For those looking to approach Southwestern design from a new angle, Sarah recommends doing the unthinkable: nixing angles. Rather than bulky, Mission-inspired pieces, seek out 20th century furniture with a curvature that echoes adobe architecture. No need to go wild with a Vladimir Kagan chaise or DeSede sofa (although one most definitely could). Any piece of elegant furniture with rounded edges is more than enough to set the look in a modernistic direction.
For instance, try a Finn Juhl Japan Chair. Sarah employed one in the room above to stunning effect. Similarly, she used slipcovered chairs in the home’s dining room, pictured below. In both scenarios, the chairs’ soft corners evoke the look and feel of the rooms’ adobe architecture.
Embrace Textile Interplay
Traditionally, no Southwestern interior is complete without a passel of Navajo textiles. But these days, a room decked out in the usual western rugs and blankets can feel a bit one-note. To bring new life, Sarah recommends expanding your scope to include textiles from other regions of the globe. “I intentionally chose really strong, graphic, mostly Tribal textiles throughout the house,” Sarah notes. “I absolutely understand the difference between a Navajo blanket and a Moroccan tribal rug, but I’m more interested in the similarities.”
For anyone looking to boot the old Southwestern rule book, the Rancho del Sapo bedroom above is a treasure trove of inspiration. By employing a neutral base and keeping a tight edit on color, Sarah harmonizes patterns from all over the globe. (Moroccan textiles are pictured in the bedroom, but elsewhere in the home Sarah opted for African block prints and more.) If you’re a bit overwhelmed by the thought of playing global textile curator in a Southwestern setting, source a traditional Navajo textile to start. From there wrangle rugs, pillows, and rugs in patterns in colorways that complement.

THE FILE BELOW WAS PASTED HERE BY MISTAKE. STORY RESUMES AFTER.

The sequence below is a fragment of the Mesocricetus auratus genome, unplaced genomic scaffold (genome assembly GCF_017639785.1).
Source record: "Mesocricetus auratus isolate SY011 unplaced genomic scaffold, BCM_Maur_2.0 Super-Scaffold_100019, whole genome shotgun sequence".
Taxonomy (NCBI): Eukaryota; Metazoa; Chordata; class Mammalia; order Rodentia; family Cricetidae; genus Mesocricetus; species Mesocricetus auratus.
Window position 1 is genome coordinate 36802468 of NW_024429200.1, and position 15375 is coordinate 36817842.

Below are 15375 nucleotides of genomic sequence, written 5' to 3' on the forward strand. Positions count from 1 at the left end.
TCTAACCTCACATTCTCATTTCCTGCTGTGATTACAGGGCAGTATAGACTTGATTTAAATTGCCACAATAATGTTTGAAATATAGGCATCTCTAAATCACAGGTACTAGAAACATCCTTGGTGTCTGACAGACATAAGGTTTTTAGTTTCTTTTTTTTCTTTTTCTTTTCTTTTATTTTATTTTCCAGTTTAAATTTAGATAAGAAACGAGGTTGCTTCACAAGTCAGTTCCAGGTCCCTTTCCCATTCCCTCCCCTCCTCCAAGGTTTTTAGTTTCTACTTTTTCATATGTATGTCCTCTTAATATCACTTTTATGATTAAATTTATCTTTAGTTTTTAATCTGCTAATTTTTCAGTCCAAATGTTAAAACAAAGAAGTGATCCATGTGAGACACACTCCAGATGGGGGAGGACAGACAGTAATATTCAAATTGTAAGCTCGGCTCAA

Reinvent Southwestern Stereotypes
If there’s one thing that collectively turns designers off about Southwestern style, it’s its penchant for treading into kitsch. Between cowboy hats, rustic bedroom sets, and cactus-emblazoned decor, it’s clear why designers sometimes dismiss western decor as overly thematic. Yet these motifs endure for a reason, and for Sarah, it wasn’t about axing them so much as reinventing them.
For instance, for the Rancho del Sapo wet bar, Sarah elected to use two Russell Woodard spun fiberglass chairs as barstools. The stools are evocative of Equipale barrel chairs—a Western decor classic. “But,” as Sarah notes, “they aren’t Equipale chairs, and therefore avoid the cliche.” Similarly, outdoors, Sarah spruced up the patio with a set of Brown Jordan “Kantan” chairs. While Sarah notes Brown Jordan will add verve to virtually any yard, in the context of Rancho del Sapo, the chairs’ lattice straps recall traditional southwestern leatherwork. It’s an element that makes them feel like a new spin on an age-old hat trick—the basis of the new Southwestern style in a nutshell.
I really enjoy seeing how decorative arts from different cultures and times can be seen anew when they are in a space together that provides a different context than what is considered “the norm.”Sarah Walker
Lead photo by John Ellis